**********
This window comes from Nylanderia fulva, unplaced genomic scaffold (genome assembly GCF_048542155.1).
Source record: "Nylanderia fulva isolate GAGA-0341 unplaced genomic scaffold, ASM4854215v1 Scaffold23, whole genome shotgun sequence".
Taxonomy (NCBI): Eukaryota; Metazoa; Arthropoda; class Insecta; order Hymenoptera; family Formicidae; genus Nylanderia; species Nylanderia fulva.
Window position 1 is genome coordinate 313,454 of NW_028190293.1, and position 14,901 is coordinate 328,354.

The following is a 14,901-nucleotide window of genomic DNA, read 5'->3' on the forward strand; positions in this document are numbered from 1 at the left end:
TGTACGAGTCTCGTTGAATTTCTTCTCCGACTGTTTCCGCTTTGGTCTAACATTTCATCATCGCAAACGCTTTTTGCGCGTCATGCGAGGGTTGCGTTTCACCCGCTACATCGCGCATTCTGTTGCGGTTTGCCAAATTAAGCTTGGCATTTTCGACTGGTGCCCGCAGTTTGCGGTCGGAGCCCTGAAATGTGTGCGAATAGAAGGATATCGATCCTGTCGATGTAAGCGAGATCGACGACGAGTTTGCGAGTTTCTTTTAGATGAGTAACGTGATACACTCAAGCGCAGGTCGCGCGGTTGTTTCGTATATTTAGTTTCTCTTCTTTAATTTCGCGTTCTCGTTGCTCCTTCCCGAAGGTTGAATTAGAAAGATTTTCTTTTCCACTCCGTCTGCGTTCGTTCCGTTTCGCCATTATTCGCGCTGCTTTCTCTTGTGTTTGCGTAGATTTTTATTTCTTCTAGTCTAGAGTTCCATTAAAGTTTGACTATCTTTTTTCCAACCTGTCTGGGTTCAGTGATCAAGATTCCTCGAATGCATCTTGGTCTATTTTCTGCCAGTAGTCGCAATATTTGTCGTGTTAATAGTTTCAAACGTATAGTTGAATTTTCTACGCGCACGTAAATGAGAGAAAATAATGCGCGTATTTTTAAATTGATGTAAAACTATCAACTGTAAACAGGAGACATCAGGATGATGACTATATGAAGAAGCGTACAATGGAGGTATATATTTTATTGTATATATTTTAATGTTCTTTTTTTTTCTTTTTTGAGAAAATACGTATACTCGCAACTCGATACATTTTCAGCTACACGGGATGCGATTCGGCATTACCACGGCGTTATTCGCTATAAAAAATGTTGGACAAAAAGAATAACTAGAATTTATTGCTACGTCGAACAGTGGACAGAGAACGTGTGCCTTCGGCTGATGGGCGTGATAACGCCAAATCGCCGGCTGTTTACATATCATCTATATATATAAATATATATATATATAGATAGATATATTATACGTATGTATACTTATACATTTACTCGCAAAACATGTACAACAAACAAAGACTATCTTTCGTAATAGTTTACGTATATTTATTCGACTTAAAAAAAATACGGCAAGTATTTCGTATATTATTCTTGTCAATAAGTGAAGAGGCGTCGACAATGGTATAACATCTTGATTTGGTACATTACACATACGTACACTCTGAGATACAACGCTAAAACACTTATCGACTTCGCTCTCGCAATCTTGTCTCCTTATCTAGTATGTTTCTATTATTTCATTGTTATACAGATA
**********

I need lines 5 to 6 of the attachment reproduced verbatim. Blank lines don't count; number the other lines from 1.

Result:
The following is a 14,901-nucleotide window of genomic DNA, read 5'->3' on the forward strand; positions in this document are numbered from 1 at the left end:
TGTACGAGTCTCGTTGAATTTCTTCTCCGACTGTTTCCGCTTTGGTCTAACATTTCATCATCGCAAACGCTTTTTGCGCGTCATGCGAGGGTTGCGTTTCACCCGCTACATCGCGCATTCTGTTGCGGTTTGCCAAATTAAGCTTGGCATTTTCGACTGGTGCCCGCAGTTTGCGGTCGGAGCCCTGAAATGTGTGCGAATAGAAGGATATCGATCCTGTCGATGTAAGCGAGATCGACGACGAGTTTGCGAGTTTCTTTTAGATGAGTAACGTGATACACTCAAGCGCAGGTCGCGCGGTTGTTTCGTATATTTAGTTTCTCTTCTTTAATTTCGCGTTCTCGTTGCTCCTTCCCGAAGGTTGAATTAGAAAGATTTTCTTTTCCACTCCGTCTGCGTTCGTTCCGTTTCGCCATTATTCGCGCTGCTTTCTCTTGTGTTTGCGTAGATTTTTATTTCTTCTAGTCTAGAGTTCCATTAAAGTTTGACTATCTTTTTTCCAACCTGTCTGGGTTCAGTGATCAAGATTCCTCGAATGCATCTTGGTCTATTTTCTGCCAGTAGTCGCAATATTTGTCGTGTTAATAGTTTCAAACGTATAGTTGAATTTTCTACGCGCACGTAAATGAGAGAAAATAATGCGCGTATTTTTAAATTGATGTAAAACTATCAACTGTAAACAGGAGACATCAGGATGATGACTATATGAAGAAGCGTACAATGGAGGTATATATTTTATTGTATATATTTTAATGTTCTTTTTTTTTCTTTTTTGAGAAAATACGTATACTCGCAACTCGATACATTTTCAGCTACACGGGATGCGATTCGGCATTACCACGGCGTTATTCGCTATAAAAAATGTTGGACAAAAAGAATAACTAGAATTTATTGCTACGTCGAACAGTGGACAGAGAACGTGTGCCTTCGGCTGATGGGCGTGATAACGCCAAATCGCCGGCTGTTTACATATCATCTATATATATAAATATATATATATATAGATAGATATATTATACGTATGTATACTTATACATTTACTCGCAAAACATGTACAACAAACAAAGACTATCTTTCGTAATAGTTTACGTATATTTATTCGACTTAAAAAAAATACGGCAAGTATTTCGTATATTATTCTTGTCAATAAGTGAAGAGGCGTCGACAATGGTATAACATCTTGATTTGGTACATTACACATACGTACACTCTGAGATACAACGCTAAAACACTTATCGACTTCGCTCTCGCAATCTTGTCTCCTTATCTAGTATGTTTCTATTATTTCATTGTTATACAGATA